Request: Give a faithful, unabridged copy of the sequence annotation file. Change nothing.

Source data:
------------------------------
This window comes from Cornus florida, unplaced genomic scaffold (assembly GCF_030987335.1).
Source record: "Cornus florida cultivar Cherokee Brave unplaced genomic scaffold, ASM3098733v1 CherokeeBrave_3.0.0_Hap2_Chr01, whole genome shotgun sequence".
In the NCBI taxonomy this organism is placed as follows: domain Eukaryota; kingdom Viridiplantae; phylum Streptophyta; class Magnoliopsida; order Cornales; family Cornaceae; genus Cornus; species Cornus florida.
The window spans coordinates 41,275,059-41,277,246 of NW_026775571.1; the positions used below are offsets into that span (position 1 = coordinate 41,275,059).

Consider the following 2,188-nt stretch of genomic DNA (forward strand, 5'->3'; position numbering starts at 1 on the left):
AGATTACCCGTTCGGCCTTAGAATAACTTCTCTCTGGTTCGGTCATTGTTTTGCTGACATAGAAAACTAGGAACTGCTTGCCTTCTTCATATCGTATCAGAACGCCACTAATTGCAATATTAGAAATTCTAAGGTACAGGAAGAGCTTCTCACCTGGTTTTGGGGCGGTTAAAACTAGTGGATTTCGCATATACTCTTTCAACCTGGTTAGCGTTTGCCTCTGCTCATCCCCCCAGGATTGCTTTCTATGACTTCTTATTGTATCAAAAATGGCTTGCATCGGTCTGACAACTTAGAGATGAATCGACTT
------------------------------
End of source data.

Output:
This window comes from Cornus florida, unplaced genomic scaffold (assembly GCF_030987335.1).
Source record: "Cornus florida cultivar Cherokee Brave unplaced genomic scaffold, ASM3098733v1 CherokeeBrave_3.0.0_Hap2_Chr01, whole genome shotgun sequence".
In the NCBI taxonomy this organism is placed as follows: domain Eukaryota; kingdom Viridiplantae; phylum Streptophyta; class Magnoliopsida; order Cornales; family Cornaceae; genus Cornus; species Cornus florida.
The window spans coordinates 41,275,059-41,277,246 of NW_026775571.1; the positions used below are offsets into that span (position 1 = coordinate 41,275,059).

Consider the following 2,188-nt stretch of genomic DNA (forward strand, 5'->3'; position numbering starts at 1 on the left):
AGATTACCCGTTCGGCCTTAGAATAACTTCTCTCTGGTTCGGTCATTGTTTTGCTGACATAGAAAACTAGGAACTGCTTGCCTTCTTCATATCGTATCAGAACGCCACTAATTGCAATATTAGAAATTCTAAGGTACAGGAAGAGCTTCTCACCTGGTTTTGGGGCGGTTAAAACTAGTGGATTTCGCATATACTCTTTCAACCTGGTTAGCGTTTGCCTCTGCTCATCCCCCCAGGATTGCTTTCTATGACTTCTTATTGTATCAAAAATGGCTTGCATCGGTCTGACAACTTAGAGATGAATCGACTT